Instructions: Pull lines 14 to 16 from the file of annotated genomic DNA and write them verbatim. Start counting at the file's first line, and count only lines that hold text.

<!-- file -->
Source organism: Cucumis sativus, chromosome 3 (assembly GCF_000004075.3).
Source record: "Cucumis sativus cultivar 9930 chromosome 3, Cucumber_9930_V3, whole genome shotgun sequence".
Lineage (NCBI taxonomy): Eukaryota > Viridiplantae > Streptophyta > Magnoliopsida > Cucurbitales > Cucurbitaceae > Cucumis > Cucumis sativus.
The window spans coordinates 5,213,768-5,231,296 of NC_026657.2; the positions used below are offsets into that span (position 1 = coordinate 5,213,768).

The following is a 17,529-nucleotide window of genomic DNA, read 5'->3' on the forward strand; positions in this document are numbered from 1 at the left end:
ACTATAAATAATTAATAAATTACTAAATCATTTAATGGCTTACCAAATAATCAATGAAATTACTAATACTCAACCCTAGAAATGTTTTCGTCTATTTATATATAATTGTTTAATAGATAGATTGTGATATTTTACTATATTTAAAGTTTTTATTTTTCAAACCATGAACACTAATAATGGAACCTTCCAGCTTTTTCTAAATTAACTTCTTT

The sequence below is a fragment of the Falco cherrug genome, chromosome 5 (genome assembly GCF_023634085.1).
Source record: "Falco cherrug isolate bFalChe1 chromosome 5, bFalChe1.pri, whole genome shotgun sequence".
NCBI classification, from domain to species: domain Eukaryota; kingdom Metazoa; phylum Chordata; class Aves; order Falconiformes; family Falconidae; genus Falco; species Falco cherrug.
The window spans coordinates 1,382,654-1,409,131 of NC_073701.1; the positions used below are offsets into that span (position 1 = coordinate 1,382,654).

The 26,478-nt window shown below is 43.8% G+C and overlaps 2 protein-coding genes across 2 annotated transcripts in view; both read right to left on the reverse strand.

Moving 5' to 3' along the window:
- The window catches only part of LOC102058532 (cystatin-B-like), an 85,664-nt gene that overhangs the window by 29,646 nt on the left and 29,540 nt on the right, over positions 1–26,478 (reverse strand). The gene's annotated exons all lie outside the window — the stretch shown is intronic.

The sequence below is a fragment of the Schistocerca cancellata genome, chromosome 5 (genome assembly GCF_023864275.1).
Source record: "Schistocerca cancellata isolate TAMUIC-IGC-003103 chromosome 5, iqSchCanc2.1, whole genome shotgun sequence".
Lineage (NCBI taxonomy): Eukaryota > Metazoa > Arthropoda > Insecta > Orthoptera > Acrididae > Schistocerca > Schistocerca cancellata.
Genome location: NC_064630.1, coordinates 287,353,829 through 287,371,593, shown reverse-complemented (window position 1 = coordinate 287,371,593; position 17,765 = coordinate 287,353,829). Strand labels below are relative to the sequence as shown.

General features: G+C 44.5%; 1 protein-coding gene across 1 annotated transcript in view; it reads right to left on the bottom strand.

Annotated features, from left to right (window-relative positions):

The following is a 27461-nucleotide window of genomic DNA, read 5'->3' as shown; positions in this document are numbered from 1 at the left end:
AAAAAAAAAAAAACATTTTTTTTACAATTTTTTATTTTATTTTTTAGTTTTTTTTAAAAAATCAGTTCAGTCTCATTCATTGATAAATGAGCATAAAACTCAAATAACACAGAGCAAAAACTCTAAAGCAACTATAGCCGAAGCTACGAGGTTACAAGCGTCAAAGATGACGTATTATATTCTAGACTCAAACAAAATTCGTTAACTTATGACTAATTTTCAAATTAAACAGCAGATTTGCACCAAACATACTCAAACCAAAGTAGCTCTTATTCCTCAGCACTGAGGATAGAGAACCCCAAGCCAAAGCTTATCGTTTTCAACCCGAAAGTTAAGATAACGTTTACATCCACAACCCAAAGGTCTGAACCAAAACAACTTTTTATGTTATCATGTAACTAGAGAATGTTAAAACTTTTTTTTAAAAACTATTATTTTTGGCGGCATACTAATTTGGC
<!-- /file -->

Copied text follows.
The sequence below is a fragment of the Schistocerca cancellata genome, chromosome 5 (genome assembly GCF_023864275.1).
Source record: "Schistocerca cancellata isolate TAMUIC-IGC-003103 chromosome 5, iqSchCanc2.1, whole genome shotgun sequence".
Lineage (NCBI taxonomy): Eukaryota > Metazoa > Arthropoda > Insecta > Orthoptera > Acrididae > Schistocerca > Schistocerca cancellata.